Apache Wars cover
book review, Taos

The Write Stuff: History Lessons

Here is The Write Stuff column I wrote for the Aug. 18 issue of Tempo, the arts and entertainment section of The Taos News. I am sharing it here.

The two nonfiction books reviewed this week focus on history and the people who lived it in the Southwest and Mexico.

The Apache Wars: The Hunt for Geronimo, The Apache Kid, and the Captive Boy Who Started the Longest War In American History

There’s no doubt the Southwest has a brutal past. And through his extensive research, author Paul Andrew Hutton gets to the grit of one piece of its history: the Apache Wars.

The wars begin in 1861 when the leader of the Araviapa band kidnaps the young son of settlers living in what was called Apacheria. Later known as Mickey Free, he becomes a significant figure during the wars and Hutton’s book.

Hutton writes, “The Apaches, much like the Vikings, lived by raiding. They made a clear distinction between raiding, an economic necessity, and warfare, which was almost always an act of revenge.”

Their revenge is beyond cruel. I will spare you the gory details. But then there’s corruption on the part of the U.S. military and government, plus their typically inhumane treatment of the Apaches and other tribes.

At the wars’ end 30 years later, the frontier was no longer a free-for-all for settlers and the Apaches were banished to Florida or reservations.

Here is a description of the encounter between Geronimo and Gen. Nelson Miles, when the chief makes a pitch so he and his people could return to the White Mountains instead of being moved to Florida.

“Geronimo must now surrender with only the promise that his life would be spared. He and his people would be sent to Florida to join their relatives.

‘This the fourth time I have surrendered,’ he said to Miles.

‘And I think it is the last time,’ the general replied.”

Later, the fierce Apache warrior meets an undignified end.

And who is the Apache Kid? He and his death were the stuff of legends.

Fans of Southwest history will relish this book. Hutton knows his stuff. He is a distinguished professor of history at the University of New Mexico and the former executive director of the Western History Association.

I imagine for Hutton the people and their stories became ingrained as he put this book together. But that is unlikely the case for readers who might not be similarly absorbed in this historic period. Yes, many such as Cochise, Geronimo and Kit Carson may be household names but most are not. A glossary of the players and perhaps a timeline would have been helpful.

Hutton does employ a bit of storytelling including dialogue to make his book more than a historical account. I get it. But as a former journalist, I cringed a bit when I read this line about the Apaches: “Some young men joined because they were bored or wished to escape for a time from their nagging wives.”

The book’s 514 pages include an index, photos, bibliography, extensive notes of sourced materials, plus a satisfying epilogue. Published by Crown, the hardcover book retails for $30.

Hutton will read and sign his book Saturday, Aug. 27, 2-3:30 p.m. at Op Cit Taos at the John Dunne Shops.

The Women of La Raza: An Epic History of Chicana/Mexican-American Peoples

This book is obviously a labor of love for its author Enriqueta L. Vasquez, who explores and promotes the contributions of women in Mexican and Mexican-American history. They include queens, scholars, activists, revolutionaries and even a saint.

La Raza coverAmong my favorites were in the chapter, “Women of the Independence.” Several were women of privilege such as Leona Vicario. No jail could hold her. In one escape Vicario returned home to gather her jewels and money to help finance the revolution.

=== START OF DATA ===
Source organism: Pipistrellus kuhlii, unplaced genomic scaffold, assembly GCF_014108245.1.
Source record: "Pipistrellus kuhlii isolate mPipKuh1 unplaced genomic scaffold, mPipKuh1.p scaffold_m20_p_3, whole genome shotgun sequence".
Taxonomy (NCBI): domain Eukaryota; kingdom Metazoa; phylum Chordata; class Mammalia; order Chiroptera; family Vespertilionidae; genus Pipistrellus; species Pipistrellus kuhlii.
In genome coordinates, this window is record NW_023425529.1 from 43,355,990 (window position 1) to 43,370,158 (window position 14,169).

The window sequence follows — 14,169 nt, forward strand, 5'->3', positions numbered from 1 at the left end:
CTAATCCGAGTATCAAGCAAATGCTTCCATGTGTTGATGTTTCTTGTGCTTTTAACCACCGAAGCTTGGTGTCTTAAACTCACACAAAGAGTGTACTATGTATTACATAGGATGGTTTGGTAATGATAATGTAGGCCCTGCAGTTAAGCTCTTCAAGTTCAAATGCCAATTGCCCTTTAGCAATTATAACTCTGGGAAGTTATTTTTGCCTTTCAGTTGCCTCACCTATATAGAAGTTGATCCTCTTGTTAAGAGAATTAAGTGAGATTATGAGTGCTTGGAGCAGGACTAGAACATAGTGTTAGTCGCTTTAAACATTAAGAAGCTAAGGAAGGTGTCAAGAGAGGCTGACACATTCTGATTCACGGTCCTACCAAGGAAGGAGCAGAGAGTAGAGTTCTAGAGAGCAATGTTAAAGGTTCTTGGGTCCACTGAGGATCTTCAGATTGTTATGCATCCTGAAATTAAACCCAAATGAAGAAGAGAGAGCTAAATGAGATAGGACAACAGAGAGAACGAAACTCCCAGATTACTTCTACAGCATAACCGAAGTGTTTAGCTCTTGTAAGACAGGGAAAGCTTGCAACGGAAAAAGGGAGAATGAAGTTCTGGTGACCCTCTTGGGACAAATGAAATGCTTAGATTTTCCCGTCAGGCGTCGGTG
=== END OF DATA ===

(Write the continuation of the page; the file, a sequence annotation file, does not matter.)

Then there was Gertrudis Boca Negra, who prior to her execution, tore off her blindfold and said in part, “The day of freedom will arrive. You who love me and have come to grieve for me, carry on the fight.”

Vasquez spent years on her research and its ultimate end product — a historical book augmented with footnotes and glossaries. Her book is so jam-packed with stories of strong women, however, at times the information is overwhelming. I recommend reading in chapter-sized bites.

While Vasquez is straightforward in her factual presentations, she is not hesitant to give opinions grounded in her own background as a person of Mexican-Tarascan parentage, especially regarding Mexico’s warfare with the U.S.

Certainly likeminded students of history will find this book informative.

Vasquez, a Taos County resident, was on the editorial staff of the Chicano newspaper El Grito del Norte in Española. The Women of La Raza is available in paperback for $15.

 

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books, hippies, Taos

Keeping Up With Appearances

The publishing experiment continues with two readings, actually three, in two days. Not as racy, certainly, as Lenora, one of my main characters in Peace, Love, and You Know What, having sex with three guys in two days, but that is fiction. This is real life.

On Thursday, June 30, I was part of the lineup of 50 or so writers who read from their works as part of SOMOS of Taos’ open house in its swanky new headquarters. I was the first, reading from Los Primos y el Pez Mágico — the English part anyway — in the kids’ hour. We had a good crowd of gymnastic campers from next door and even adults.

somos reading June 2016

Reading at the SOMOS of Taos open house. Thank you Bleuzette La Feir for the photo.

Throughout the day, writers of all genres read from their work. That night I was back with the adult fiction writers. I read from a chapter in Peace, Love, and You Know What called The Hard Truth, which is the second in the book.

I had nine minutes. When I prepared, I realize a lot happens in my novel. Since the plot involves college hippie tribes and dirty professors, I wanted to keep it simple and focus on the main characters. I wanted dialogue. The Hard Truth worked.